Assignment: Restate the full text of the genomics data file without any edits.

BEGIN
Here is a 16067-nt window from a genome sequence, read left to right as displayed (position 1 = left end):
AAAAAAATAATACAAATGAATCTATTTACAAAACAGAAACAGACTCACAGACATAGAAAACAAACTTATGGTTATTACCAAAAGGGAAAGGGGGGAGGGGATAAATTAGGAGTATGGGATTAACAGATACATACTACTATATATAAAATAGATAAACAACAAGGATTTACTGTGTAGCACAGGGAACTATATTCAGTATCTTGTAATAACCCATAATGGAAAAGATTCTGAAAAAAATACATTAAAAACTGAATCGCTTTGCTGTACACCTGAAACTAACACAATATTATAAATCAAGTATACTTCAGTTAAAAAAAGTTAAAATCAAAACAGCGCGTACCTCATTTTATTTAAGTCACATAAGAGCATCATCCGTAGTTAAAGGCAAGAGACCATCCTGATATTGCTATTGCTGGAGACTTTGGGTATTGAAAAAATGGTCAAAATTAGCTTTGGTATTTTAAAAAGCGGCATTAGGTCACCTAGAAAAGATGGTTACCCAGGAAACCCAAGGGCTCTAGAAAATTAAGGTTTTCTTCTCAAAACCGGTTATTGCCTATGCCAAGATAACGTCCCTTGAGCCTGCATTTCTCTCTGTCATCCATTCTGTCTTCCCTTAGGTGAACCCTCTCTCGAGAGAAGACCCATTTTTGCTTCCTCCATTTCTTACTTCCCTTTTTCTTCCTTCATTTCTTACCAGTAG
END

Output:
Here is a 16067-nt window from a genome sequence, read left to right as displayed (position 1 = left end):
AAAAAAATAATACAAATGAATCTATTTACAAAACAGAAACAGACTCACAGACATAGAAAACAAACTTATGGTTATTACCAAAAGGGAAAGGGGGGAGGGGATAAATTAGGAGTATGGGATTAACAGATACATACTACTATATATAAAATAGATAAACAACAAGGATTTACTGTGTAGCACAGGGAACTATATTCAGTATCTTGTAATAACCCATAATGGAAAAGATTCTGAAAAAAATACATTAAAAACTGAATCGCTTTGCTGTACACCTGAAACTAACACAATATTATAAATCAAGTATACTTCAGTTAAAAAAAGTTAAAATCAAAACAGCGCGTACCTCATTTTATTTAAGTCACATAAGAGCATCATCCGTAGTTAAAGGCAAGAGACCATCCTGATATTGCTATTGCTGGAGACTTTGGGTATTGAAAAAATGGTCAAAATTAGCTTTGGTATTTTAAAAAGCGGCATTAGGTCACCTAGAAAAGATGGTTACCCAGGAAACCCAAGGGCTCTAGAAAATTAAGGTTTTCTTCTCAAAACCGGTTATTGCCTATGCCAAGATAACGTCCCTTGAGCCTGCATTTCTCTCTGTCATCCATTCTGTCTTCCCTTAGGTGAACCCTCTCTCGAGAGAAGACCCATTTTTGCTTCCTCCATTTCTTACTTCCCTTTTTCTTCCTTCATTTCTTACCAGTAG